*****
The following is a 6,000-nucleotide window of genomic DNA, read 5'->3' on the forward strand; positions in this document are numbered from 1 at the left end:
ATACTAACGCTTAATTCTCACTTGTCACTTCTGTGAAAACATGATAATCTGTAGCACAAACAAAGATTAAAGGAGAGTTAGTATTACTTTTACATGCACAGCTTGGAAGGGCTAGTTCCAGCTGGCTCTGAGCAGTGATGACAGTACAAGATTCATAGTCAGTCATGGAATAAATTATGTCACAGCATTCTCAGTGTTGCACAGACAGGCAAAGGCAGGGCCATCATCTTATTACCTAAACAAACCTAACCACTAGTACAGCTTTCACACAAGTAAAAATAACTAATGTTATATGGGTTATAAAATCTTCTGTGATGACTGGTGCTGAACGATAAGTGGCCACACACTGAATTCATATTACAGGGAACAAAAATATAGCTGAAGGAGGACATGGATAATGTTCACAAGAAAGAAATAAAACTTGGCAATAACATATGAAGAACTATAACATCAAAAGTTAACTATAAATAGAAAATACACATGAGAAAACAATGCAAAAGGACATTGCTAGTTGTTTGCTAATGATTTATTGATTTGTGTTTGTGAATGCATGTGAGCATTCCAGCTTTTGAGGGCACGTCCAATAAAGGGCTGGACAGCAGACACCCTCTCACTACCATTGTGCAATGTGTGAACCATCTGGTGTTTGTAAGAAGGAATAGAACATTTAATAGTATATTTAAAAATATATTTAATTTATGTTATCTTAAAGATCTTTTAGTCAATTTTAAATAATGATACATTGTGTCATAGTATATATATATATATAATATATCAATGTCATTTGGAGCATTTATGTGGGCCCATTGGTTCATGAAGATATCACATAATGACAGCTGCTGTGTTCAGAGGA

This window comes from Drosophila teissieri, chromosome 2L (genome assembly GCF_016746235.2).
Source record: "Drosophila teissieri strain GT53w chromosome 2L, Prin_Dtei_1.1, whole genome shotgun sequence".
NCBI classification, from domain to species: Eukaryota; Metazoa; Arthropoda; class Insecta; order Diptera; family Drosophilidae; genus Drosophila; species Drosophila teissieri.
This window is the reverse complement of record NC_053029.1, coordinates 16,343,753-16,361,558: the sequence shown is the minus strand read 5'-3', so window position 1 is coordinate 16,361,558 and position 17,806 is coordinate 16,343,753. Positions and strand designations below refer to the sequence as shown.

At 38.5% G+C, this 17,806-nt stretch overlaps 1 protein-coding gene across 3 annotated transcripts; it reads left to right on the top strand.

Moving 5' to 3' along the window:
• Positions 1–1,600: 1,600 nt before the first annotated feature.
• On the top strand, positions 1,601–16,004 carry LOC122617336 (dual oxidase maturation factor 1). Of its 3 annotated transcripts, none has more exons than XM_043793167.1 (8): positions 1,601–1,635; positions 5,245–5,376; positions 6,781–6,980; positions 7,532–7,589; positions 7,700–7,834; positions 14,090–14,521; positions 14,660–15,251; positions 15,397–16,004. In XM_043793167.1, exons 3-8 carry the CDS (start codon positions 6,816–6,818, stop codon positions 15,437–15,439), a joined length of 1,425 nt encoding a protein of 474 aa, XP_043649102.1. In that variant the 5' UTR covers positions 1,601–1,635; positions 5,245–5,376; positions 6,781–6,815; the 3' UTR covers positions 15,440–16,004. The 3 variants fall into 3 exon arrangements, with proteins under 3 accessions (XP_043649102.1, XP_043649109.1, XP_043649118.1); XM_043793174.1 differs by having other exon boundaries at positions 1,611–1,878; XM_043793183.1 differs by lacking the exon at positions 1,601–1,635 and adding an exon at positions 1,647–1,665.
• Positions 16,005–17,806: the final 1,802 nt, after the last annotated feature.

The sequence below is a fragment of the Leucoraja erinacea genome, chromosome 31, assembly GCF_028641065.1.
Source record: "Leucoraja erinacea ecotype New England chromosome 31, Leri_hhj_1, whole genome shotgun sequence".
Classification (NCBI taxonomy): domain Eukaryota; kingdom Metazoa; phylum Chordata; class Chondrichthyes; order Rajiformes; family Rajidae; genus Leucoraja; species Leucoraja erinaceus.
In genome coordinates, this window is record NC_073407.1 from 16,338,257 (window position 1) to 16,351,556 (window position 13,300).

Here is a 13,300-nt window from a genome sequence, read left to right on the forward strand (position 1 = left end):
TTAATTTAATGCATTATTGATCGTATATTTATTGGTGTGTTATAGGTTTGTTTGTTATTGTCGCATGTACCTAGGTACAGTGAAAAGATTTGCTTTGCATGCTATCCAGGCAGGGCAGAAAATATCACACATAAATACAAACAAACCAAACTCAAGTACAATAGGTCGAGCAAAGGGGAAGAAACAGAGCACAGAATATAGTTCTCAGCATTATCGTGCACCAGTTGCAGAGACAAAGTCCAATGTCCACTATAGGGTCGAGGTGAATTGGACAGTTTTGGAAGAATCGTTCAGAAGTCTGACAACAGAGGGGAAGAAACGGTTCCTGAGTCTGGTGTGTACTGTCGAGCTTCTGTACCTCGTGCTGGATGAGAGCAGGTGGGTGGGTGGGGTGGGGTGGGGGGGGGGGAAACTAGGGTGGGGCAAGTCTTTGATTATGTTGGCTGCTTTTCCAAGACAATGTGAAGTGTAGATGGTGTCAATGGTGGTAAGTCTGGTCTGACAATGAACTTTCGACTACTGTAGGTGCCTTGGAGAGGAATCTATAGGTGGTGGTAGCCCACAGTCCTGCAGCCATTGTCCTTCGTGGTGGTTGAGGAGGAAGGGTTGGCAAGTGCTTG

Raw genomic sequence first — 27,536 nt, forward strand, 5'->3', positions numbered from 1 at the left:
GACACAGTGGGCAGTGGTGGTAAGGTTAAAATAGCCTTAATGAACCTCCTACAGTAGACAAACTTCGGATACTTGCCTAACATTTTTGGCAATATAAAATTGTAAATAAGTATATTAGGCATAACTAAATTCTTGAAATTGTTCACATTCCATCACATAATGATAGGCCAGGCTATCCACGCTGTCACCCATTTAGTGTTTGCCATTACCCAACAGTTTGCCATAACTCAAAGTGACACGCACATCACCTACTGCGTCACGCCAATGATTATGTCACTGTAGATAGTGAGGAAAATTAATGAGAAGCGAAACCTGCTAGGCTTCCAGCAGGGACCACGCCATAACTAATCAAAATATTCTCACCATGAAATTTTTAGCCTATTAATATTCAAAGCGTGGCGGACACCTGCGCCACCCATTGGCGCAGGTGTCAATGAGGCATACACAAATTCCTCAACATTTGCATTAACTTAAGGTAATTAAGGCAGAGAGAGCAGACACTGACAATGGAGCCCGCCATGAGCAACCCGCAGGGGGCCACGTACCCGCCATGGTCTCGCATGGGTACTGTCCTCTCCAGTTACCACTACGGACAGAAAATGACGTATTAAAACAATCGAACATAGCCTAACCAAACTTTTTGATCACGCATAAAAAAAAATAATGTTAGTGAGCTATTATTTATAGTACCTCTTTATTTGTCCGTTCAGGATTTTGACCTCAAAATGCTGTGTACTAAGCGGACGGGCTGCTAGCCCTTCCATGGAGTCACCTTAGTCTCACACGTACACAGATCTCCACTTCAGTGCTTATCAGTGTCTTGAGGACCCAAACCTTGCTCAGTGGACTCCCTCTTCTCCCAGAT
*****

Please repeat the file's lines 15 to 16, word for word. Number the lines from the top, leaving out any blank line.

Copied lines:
In genome coordinates, this window is record NC_073407.1 from 16,338,257 (window position 1) to 16,351,556 (window position 13,300).

Here is a 13,300-nt window from a genome sequence, read left to right on the forward strand (position 1 = left end):